Problems in Plasticity

By Jessica Alvarez

Problems in Plasticity

By Jessica Alvarez
Postdoctoral associate Sabyasachi Chatterjee reports on problems related to the plasticity of metals and alloys.

 

During his fellowship at the College of Engineering, postdoctoral associate Sabyasachi Chatterjee focuses heavily on issues related to the plasticity of metals and alloys. Plasticity, also known as plastic deformation, is the ability of a solid material to undergo an irreversible shape change as a result of applied forces, such as bending metal into a new shape. “I am involved in developing computational methods to understand plastic deformation and strength of Nickel based superalloys and fusion energy materials,” Sabyasachi explains. His intrigue in this lies in understanding the various failure mechanisms in metals and alloys in order to develop structural components with desirable mechanical properties.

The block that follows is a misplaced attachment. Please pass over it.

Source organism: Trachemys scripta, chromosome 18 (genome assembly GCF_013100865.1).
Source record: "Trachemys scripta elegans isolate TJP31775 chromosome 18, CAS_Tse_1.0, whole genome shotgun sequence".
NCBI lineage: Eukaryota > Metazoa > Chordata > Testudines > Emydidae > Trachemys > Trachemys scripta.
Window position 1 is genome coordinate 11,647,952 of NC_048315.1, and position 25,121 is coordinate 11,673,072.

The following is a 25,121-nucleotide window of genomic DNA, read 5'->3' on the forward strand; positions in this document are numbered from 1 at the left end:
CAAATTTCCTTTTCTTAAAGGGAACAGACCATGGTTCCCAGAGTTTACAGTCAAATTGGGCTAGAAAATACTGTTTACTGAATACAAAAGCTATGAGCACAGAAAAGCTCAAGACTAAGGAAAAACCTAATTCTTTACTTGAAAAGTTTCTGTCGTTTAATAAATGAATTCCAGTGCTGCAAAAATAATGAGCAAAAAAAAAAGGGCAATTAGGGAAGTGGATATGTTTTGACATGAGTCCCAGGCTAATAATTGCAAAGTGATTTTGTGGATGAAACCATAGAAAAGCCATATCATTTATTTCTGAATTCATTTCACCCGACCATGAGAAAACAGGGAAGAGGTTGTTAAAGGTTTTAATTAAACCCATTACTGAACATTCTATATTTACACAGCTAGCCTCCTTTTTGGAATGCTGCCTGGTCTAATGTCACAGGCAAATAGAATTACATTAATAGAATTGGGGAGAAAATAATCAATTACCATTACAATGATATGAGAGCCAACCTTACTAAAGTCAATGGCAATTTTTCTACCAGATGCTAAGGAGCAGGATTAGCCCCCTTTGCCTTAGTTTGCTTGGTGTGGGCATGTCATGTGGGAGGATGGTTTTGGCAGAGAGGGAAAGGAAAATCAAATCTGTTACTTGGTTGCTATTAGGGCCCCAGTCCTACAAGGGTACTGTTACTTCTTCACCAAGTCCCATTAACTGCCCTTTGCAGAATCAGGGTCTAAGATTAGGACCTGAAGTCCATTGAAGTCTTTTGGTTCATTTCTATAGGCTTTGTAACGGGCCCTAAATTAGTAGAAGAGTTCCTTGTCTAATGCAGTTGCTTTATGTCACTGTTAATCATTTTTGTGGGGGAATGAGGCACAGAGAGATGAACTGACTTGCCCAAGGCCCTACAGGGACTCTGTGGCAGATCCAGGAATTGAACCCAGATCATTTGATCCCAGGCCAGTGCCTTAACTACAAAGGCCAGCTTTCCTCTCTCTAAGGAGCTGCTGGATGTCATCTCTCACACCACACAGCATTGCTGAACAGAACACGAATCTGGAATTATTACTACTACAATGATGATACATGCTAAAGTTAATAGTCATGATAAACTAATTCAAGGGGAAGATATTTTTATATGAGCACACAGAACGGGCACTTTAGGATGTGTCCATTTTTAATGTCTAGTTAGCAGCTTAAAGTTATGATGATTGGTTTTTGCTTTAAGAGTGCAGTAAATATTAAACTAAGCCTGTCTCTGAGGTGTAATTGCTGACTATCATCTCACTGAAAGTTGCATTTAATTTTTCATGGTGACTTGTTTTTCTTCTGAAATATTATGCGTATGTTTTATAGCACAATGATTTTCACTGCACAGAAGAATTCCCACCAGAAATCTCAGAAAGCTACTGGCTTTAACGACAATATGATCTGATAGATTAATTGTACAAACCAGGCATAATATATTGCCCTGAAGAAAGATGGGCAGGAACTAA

“Nickel based superalloys are highly suitable for application in gas turbine engine components, automotive parts, gas and oil exploration, metal processing and nuclear industries which face very high thermomechanical stress,” Sabyasachi goes on to say. These superalloys possess improved strength due to the presence of precipitates which make it possible to control and reduce plastic deformation and damage. He and his team have implemented a model of the interaction between dislocations and precipitates in the  framework known as the Discrete Dislocation Dynamics (DDD), which is a popular computational method to study the evolution of dislocations in various materials.

 As his research progresses, Sabyasachi is looking forward to what is ahead as a postdoc. “I am looking forward to working on fusion energy materials which based on certain defects, could critically affect their thermo-mechanical response,” he says with promise.  The goal behind this research is to improve engine efficiency and reduce carbon dioxide emissions.